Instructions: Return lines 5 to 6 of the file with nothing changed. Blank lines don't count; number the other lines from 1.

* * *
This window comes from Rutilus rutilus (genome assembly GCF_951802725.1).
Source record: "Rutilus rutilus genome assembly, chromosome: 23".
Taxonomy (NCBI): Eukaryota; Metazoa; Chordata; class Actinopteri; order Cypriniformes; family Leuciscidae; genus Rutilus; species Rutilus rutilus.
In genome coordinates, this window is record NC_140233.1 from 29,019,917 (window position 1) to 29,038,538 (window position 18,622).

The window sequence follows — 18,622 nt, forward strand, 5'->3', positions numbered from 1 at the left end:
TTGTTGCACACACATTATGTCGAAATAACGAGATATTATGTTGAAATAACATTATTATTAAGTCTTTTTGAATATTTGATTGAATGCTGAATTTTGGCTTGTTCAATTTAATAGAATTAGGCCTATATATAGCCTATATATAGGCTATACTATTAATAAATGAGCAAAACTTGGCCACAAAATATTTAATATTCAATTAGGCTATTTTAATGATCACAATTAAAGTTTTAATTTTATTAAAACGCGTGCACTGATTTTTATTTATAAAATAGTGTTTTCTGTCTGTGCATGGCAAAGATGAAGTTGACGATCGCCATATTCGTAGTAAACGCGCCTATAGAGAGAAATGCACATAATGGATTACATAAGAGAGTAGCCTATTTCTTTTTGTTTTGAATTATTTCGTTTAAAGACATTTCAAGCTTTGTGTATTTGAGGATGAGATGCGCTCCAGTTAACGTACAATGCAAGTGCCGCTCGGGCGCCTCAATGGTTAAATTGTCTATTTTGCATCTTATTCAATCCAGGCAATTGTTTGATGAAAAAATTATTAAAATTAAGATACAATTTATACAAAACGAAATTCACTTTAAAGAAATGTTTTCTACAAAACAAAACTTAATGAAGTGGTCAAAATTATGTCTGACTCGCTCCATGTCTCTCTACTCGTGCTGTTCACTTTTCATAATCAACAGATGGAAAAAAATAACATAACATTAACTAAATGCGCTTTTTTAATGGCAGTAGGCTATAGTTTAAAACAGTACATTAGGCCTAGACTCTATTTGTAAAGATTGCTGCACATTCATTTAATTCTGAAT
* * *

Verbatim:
The window sequence follows — 18,622 nt, forward strand, 5'->3', positions numbered from 1 at the left end:
TTGTTGCACACACATTATGTCGAAATAACGAGATATTATGTTGAAATAACATTATTATTAAGTCTTTTTGAATATTTGATTGAATGCTGAATTTTGGCTTGTTCAATTTAATAGAATTAGGCCTATATATAGCCTATATATAGGCTATACTATTAATAAATGAGCAAAACTTGGCCACAAAATATTTAATATTCAATTAGGCTATTTTAATGATCACAATTAAAGTTTTAATTTTATTAAAACGCGTGCACTGATTTTTATTTATAAAATAGTGTTTTCTGTCTGTGCATGGCAAAGATGAAGTTGACGATCGCCATATTCGTAGTAAACGCGCCTATAGAGAGAAATGCACATAATGGATTACATAAGAGAGTAGCCTATTTCTTTTTGTTTTGAATTATTTCGTTTAAAGACATTTCAAGCTTTGTGTATTTGAGGATGAGATGCGCTCCAGTTAACGTACAATGCAAGTGCCGCTCGGGCGCCTCAATGGTTAAATTGTCTATTTTGCATCTTATTCAATCCAGGCAATTGTTTGATGAAAAAATTATTAAAATTAAGATACAATTTATACAAAACGAAATTCACTTTAAAGAAATGTTTTCTACAAAACAAAACTTAATGAAGTGGTCAAAATTATGTCTGACTCGCTCCATGTCTCTCTACTCGTGCTGTTCACTTTTCATAATCAACAGATGGAAAAAAATAACATAACATTAACTAAATGCGCTTTTTTAATGGCAGTAGGCTATAGTTTAAAACAGTACATTAGGCCTAGACTCTATTTGTAAAGATTGCTGCACATTCATTTAATTCTGAAT